chromatin one of two identical copies of a chromosome
prophase when chromosome become visible spindles appear nuclear envelope breaks down
fertilization the joining of the gametes
centriole area where chromatids are attached to each other usually near center
telophase when chromosomes return to chromatin spindles disappear and the nuclear envelopes reforms
homologous chromosomes that match because they have the same genes one came from the male parent and the other came from the female parent
diploid cell a full set of chromosomes pairs "two sets"
metaphase when chromosomes line up in the middle or at the equator
spindle fanlike microtubules that help seperate the chromosomes
Interphase when the cell replicates (copies) the DNA and prepares for mitosis
offspring the new organism produced from the reproductive process of an animal or plant; a person's child
crossing-over when chromosomes exchange portions of their chromatids and create new combination of alleles
chromosome DNA when it is replicating, threadlike coils
chromatin DNA when it is not replicating, spread out in granular form
ribosome organelle that makes proteins
lysosome organelle that contains digestive enzymes that break down molecules and remove waste
nucleolus location in the nucleus where assembly of ribosomes begins
organelle "little organs" that are specialized structures within cells
mitochondrion organelle that converts glucose ( food) into ATP (energy for cell); power house for the cell
endoplasmic reticulum internal membrane system in the cells where lipid components of the cell membrane are made, and some proteins are modified
vacuole organelles that store water, salt, proteins and carbohydrates
nuclear envelope two membranes surrounding the nucleus
cytoplasm jelly like material in the cell that contains everything outside of the nucleus
chloroplast organelle in plant cells that uses energy from sunlight to make glucose during photosynthesis
Eukaryotic cells that have genetic material (DNA) inside of a nucleus
cytoskeleton a network of protein filaments that helps the cell maintain its shape, and also helps in movement
cell wall made of cellulose and provides additional support for plant cells
Golgi apparatus organelle that modifies, sorts, and packages proteins and other materials for storage in the cell or secretion out of the cell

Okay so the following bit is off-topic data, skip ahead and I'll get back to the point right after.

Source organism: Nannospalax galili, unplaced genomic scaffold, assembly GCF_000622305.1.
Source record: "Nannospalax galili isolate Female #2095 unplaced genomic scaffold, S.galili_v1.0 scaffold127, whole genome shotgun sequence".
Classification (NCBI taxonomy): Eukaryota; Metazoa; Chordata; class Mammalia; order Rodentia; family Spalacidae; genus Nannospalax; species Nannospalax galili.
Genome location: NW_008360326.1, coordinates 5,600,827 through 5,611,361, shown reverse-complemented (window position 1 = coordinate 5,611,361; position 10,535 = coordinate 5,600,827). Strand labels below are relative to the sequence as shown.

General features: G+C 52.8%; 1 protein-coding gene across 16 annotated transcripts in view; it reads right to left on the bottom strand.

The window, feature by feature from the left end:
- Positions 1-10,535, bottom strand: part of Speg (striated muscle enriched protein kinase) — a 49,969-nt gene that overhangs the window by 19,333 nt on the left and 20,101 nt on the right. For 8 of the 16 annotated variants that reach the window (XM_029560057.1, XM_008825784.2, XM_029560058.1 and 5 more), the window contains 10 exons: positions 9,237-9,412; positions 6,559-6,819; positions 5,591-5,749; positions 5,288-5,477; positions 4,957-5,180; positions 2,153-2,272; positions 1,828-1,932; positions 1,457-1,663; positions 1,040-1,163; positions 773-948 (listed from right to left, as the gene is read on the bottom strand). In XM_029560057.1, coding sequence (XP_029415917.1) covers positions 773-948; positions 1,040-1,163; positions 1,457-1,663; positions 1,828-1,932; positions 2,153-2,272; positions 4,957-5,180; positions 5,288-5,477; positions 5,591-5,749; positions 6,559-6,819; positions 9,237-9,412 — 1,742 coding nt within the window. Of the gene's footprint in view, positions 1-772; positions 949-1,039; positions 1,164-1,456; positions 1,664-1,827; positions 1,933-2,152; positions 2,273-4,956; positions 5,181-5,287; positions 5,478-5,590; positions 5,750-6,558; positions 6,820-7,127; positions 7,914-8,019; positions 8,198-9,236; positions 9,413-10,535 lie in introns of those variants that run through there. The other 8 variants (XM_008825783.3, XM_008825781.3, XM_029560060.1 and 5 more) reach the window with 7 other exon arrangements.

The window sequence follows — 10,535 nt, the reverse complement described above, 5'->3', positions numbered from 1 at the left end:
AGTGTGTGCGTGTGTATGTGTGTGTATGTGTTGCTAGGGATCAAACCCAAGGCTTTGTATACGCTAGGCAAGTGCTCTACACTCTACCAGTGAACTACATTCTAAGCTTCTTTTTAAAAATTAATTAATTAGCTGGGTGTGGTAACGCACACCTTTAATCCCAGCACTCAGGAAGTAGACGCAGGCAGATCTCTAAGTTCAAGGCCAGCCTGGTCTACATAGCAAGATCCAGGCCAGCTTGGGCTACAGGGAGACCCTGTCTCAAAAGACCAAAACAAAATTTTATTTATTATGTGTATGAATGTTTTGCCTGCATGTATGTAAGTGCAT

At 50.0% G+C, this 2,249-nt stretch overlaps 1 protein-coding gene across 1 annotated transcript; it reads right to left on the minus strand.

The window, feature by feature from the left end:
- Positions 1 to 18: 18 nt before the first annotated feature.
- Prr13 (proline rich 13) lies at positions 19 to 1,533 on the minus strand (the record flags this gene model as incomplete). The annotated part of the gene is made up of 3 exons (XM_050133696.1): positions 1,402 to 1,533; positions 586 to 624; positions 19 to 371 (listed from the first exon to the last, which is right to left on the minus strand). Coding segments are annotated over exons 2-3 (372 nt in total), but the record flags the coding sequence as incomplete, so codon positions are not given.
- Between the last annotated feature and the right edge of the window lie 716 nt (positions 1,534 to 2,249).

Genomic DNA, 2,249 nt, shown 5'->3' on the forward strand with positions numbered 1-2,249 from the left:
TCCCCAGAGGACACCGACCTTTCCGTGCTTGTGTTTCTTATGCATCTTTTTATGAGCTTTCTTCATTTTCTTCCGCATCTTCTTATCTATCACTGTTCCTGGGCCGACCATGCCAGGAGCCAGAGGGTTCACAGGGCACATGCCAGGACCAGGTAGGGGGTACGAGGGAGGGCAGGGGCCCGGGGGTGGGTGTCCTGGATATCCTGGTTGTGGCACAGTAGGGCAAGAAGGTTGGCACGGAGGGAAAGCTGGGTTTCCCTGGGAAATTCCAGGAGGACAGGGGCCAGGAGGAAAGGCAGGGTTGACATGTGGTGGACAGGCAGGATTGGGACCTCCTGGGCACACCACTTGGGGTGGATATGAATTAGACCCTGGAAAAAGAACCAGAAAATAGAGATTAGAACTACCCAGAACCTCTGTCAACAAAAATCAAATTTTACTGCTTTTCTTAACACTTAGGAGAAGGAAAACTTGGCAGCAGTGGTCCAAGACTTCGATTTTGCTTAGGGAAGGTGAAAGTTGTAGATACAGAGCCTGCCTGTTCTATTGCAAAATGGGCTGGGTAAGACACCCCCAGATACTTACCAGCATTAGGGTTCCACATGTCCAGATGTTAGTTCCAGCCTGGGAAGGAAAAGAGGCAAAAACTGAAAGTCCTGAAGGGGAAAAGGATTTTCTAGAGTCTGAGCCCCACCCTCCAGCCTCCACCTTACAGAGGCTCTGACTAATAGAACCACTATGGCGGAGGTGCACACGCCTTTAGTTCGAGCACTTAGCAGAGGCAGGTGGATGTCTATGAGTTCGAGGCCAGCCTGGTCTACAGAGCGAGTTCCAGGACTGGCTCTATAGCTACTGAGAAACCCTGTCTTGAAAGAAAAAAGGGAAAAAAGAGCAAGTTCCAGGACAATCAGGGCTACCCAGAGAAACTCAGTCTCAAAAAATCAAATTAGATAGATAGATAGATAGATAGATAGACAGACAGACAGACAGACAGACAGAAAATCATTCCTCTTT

chromosome DNA coiled up in condensed form (ready to replicate)
chromatin DNA in spread out in granular form (in resting phase)
prokaryotic cells that have genetic material (DNA) not inside the nucleus
nucleus organelle that contains nearly all the cell's DNA
cell membrane outter boundary of the cell that regulates what enters and exits the cell
Diffusion particles move from an area of high concentration to an area of low concentration
permeable solutes are able to pass through: can cross
Hypertonic solute concentration outside of the cell is higher than inside the cell
Hydrophobic fear water; - lipid tails of phospholipids
osmosis the diffusion of water molecules through a semi-permeable membrane
Isotonic solute concentration is equal outside and inside the cell
exocytosis vessicles transport molecules out of the cell; requires energy
Equilibrium the solute concentration is equal everywhere in a solution
semi-permeable some solutes can pass through, some solutes can not pass through
hypotonic solute concentration is lower outside the cell than inside the cell
hydrophilic like water; phospho-heads of phospholipids
facilitated diffusion diffusion through channel proteins in the cell membrane
impermeable solutes are not able to pass through; they can not cross
passive transport transport in or out of the cell requires no energy; molecules move down their concentration gradient
phagocytosis cells use vesicles to "eat" large molecules or whole cells
concentration gradient difference in concentration; when there is an area of high concentration and an area of low concentration
phospholipid -bilayer two layers of phosphlipids with hydrophilic heads out and hydrophobic tails in
endocytosis vessicles transport molecules into the cell; requires energy
pinocytosis cells use vessicles to "drink" fluid or small molecules
active transport transport in or out of the cell requires energy; molecules move up/against their concentration gradient
monomer single unit
amino acid the monomer for proteins
nucleic acid polymers built from nucleotides
polymers multiple monomers connected together
proteins polymer built from amino acids
nucleotides the monomer for nucleic acids, made of a 5-carbon sugar, nitrogenous base, and phosphate groups
macromolecule giant molecules, made of many molecules together
lipids composed of fatty acids and glycerols
monosaccharide a single sugar molecule
fatty acids compounds that combine with glycerol to make a lipid
glycerol a molecule that combines with fatty acids to make a lipid
carbonhydrate main source of energy for living things
polysaccharide polymers built from many monosaccharides
Qualitative descriptive data
Quantative numerical data
Created by: Daisy Soriano